Crafting Connections with Humor and Delight

Tuesday, July 26, 2016 - 7:00 pm

Crafting Connections with Humor and Delight

At the invitation of the Corrymeela Community, we will be traveling to Northern Ireland this week to record a series of interviews. If you’re in Belfast on Thursday night, please join us at The MAC where Krista will be on stage with Michael Longley. Then we’ll head north to Ballycastle where Krista will sit down with Pádraig Ó Tuama and Siobhán Garrigan. We’re so excited to bring these splendid voices to you. Stay tuned!

(Bill Wadman / © All Rights Reserved)

Seth Godin: We Choose Our Own Tribes
We often pass around Seth Godin’s daily doses of wisdom among our staff. In this edition of the Becoming Wise podcast, he explains how the Internet offers us the ability to create our own tribes and elevate the human spirit:

“I think we’re capable of going beyond division and into connection. I think we’re capable of dealing with the shame that comes from vulnerability, and opening ourselves to what the audience wants to tell us. And I think that this society now has said to people, wherever they live, we can have more faith. We can have more faith in community and charity and innovation and dignity and education.”

Donald Trump supporters listen to Trump speak in San Diego, California. (Spencer Platt / Getty Images / © All Rights Reserved)

Mohammed Fairouz: Welcome to the Age of Narcissism

“The hazards of arrogance, of knowing better, are real. The price we pay for indulging in a culture of narcissism is too great for us and for the generations that will follow.”

Mohammed has a similar hopeful spirit, although the title of his article may not seem like it. He worries that our public discourse has been infiltrated by ego and self-interest. In this commentary, he calls for a humbler, more generous political spirit.

Hosea Williams and John Lewis confront troopers, March 7, 1965 on “Bloody Sunday” in Selma, Alabama. (Spider Martin / Steven Kasher Gallery / © All Rights Reserved)

Sarah Smarsh: As a Nation, Where Do We Stand?

“’Hashtag activism’ gets a bad rap as being ineffectual, but merely tweeting our views indeed might change the world, if only through some butterfly effect of ideas. Technology’s greatest utility in taking a stand, though, might be in telling the public when and where to show up in real life.”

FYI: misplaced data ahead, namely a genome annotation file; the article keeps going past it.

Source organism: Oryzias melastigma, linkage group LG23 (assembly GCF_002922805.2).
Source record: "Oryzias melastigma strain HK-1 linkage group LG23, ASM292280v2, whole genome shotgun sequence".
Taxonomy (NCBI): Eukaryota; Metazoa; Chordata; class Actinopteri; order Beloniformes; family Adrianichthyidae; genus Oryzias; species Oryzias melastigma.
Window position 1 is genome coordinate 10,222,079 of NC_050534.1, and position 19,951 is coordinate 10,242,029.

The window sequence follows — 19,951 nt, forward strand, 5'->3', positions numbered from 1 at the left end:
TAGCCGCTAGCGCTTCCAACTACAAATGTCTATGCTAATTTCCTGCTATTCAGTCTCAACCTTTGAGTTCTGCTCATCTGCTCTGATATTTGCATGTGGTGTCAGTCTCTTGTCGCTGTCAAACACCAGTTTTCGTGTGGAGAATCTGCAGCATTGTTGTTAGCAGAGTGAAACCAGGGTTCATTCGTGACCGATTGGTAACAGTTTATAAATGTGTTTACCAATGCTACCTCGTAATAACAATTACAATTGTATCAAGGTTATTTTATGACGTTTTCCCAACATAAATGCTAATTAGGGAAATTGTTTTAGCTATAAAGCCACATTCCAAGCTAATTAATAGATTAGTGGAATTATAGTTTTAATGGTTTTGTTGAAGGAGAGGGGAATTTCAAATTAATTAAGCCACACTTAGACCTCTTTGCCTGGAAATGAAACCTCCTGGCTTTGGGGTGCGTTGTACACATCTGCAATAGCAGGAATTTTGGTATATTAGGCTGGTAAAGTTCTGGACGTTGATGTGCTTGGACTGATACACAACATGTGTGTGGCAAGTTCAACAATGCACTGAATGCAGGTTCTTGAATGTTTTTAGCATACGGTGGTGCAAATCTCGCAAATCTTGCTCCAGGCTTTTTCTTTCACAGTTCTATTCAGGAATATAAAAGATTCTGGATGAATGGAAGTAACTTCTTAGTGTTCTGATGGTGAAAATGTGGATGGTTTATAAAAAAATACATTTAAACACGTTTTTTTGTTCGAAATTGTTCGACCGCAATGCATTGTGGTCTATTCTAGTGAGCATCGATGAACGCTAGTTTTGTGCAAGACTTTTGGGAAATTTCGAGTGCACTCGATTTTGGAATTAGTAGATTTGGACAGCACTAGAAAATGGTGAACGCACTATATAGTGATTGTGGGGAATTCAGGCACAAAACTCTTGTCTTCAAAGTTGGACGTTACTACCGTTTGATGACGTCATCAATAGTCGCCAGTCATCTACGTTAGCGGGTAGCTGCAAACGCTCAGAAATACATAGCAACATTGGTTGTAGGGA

The act of showing up can be our most powerful tool — whether that’s a sit-in on the floor of the House of Representatives or a filibuster in the Texas Senate. Sarah Smarsh on the power of presence in bringing about change.

(Tom Waterhouse / Flickr / Some Rights Reserved)

Parker Palmer: Five Stories about Otherness and Me

“The more you know about another’s story, the less fearsome and more human that person becomes. It’s equally true that the better we understand our own stories, the more human we become.”

Can we be more generous in understanding those who are different from us? Parker offers up his 70+ years of experience and shares some of his encounters with “the other.”

Activists walk through the crowd near the Quicken Loans Arena during the 2016 Republican National Convention July 20, 2016 in Cleveland, Ohio.

A group of young protesters walk through the crowd near the Quicken Loans Arena during the 2016 Republican National Convention July 20, 2016 in Cleveland, Ohio. (Brendan Smialowski / Agence France-Presse / Getty Images / None (All Rights Reserved))

Omid Safi: The White Walkers of White Supremacy

“The universe itself is not good, nor is it evil. The passage of time by itself doesn’t make things better, nor does it make things worse. It is the will of humanity put into action that inclines us towards the good and the beautiful.”

In recent events and political conversations, our weekly columnist sees overt racism cropping up like the walking undead from Game of Thrones. Omid comments on the stubborn disease of white supremacy, and on resisting its spread with the resilience of kinship and kindness. I’d love to hear your thoughts on the metaphor and his conclusion.

Krista Tippett: Humor as a Virtue

“Humor is one of those virtues that softens us for all the others.”

Krista tweeted this idea several months ago and I thought of it when Kristof Polleunis’ portrait appeared in my Facebook feed recently. It made me smile, and I think this idea of humor resonates with so many of us because we know that when a debate is at its most intractable, when it’s stuck, humor is the singular quality that dislodges us from our stubborn positions and opens us up to new possibilities.
As ever, I welcome your feedback and your advice. Please feel free to contact me or anyone on our team with your thoughts at or via Facebook or Twitter.
May the wind always be at your back.

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is the cofounder of On Being and currently serves as publisher & editor-in-chief. He received a Peabody Award in 2007 for his work on “The Ecstatic Faith of Rumi” and garnered two Webby Awards (in 2005, and again in 2008). The Online News Association nominated his journalistic work multiple times in the general excellence and outstanding specialty journalism categories. Trent’s reported and produced stories from Turkey to rural Alabama, from Israel and the West Bank to Cambridge, England.

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